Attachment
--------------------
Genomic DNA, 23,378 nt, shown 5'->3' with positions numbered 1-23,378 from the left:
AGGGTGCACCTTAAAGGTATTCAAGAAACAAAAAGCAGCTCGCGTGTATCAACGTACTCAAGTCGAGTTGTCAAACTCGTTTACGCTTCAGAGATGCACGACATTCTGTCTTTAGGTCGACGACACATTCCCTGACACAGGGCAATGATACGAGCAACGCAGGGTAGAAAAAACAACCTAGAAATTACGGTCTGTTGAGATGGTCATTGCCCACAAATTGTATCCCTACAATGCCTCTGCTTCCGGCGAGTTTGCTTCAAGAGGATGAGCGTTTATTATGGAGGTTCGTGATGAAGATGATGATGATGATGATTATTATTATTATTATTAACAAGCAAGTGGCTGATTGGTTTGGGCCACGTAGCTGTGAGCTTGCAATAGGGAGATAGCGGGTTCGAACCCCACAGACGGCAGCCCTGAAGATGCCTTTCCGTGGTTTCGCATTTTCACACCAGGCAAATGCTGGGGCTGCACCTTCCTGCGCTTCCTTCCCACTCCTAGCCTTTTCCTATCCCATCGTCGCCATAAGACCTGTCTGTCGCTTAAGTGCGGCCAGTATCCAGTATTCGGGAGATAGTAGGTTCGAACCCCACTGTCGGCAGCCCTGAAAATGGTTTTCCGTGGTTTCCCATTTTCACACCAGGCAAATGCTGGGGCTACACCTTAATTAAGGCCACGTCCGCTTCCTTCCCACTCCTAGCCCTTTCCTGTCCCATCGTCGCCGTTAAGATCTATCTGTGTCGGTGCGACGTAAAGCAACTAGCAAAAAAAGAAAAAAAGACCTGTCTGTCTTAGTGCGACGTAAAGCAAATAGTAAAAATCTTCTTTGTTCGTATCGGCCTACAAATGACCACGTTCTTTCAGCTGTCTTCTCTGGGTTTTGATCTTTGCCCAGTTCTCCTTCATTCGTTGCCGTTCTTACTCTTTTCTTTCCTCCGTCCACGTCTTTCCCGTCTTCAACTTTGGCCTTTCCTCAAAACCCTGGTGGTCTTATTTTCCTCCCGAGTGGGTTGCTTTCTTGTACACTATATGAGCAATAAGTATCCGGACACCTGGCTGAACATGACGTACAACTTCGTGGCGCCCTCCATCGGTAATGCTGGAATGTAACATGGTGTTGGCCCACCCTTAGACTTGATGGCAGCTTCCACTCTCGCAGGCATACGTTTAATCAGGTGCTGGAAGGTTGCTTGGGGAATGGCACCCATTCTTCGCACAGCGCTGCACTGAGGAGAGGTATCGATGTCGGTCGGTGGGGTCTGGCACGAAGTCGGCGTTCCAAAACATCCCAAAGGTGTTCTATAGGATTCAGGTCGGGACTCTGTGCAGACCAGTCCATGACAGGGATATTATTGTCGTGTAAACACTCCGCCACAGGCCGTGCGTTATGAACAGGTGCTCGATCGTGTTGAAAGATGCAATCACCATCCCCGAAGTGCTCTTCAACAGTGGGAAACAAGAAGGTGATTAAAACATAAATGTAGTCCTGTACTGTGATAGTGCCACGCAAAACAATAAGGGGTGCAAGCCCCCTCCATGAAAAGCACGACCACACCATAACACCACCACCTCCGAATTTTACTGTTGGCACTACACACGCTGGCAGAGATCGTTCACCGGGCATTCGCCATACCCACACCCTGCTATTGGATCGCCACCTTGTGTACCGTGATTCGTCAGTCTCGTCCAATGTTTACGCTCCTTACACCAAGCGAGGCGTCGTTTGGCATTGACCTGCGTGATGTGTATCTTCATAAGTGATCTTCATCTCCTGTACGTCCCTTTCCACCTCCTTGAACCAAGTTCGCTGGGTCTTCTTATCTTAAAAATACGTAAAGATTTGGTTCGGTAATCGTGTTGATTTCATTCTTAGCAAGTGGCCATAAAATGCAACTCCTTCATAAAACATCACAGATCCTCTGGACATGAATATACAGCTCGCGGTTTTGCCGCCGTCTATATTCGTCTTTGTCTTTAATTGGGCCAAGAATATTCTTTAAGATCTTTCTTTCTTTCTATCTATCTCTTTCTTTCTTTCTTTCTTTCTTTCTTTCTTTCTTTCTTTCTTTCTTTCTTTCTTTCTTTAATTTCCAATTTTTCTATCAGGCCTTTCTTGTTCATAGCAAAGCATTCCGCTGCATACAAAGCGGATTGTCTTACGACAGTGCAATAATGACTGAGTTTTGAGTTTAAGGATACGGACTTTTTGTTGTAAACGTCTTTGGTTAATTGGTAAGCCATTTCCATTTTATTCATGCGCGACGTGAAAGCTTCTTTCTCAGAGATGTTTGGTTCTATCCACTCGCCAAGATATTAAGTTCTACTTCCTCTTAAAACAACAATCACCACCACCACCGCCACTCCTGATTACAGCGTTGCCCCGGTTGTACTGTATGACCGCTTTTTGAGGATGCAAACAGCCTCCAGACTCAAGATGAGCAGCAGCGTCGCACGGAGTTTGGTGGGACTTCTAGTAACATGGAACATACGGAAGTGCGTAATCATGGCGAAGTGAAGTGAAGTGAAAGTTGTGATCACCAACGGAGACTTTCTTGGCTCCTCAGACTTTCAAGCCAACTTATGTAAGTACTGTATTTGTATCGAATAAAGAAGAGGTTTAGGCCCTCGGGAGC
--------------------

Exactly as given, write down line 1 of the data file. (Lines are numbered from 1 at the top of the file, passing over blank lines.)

Genomic DNA, 23,378 nt, shown 5'->3' with positions numbered 1-23,378 from the left: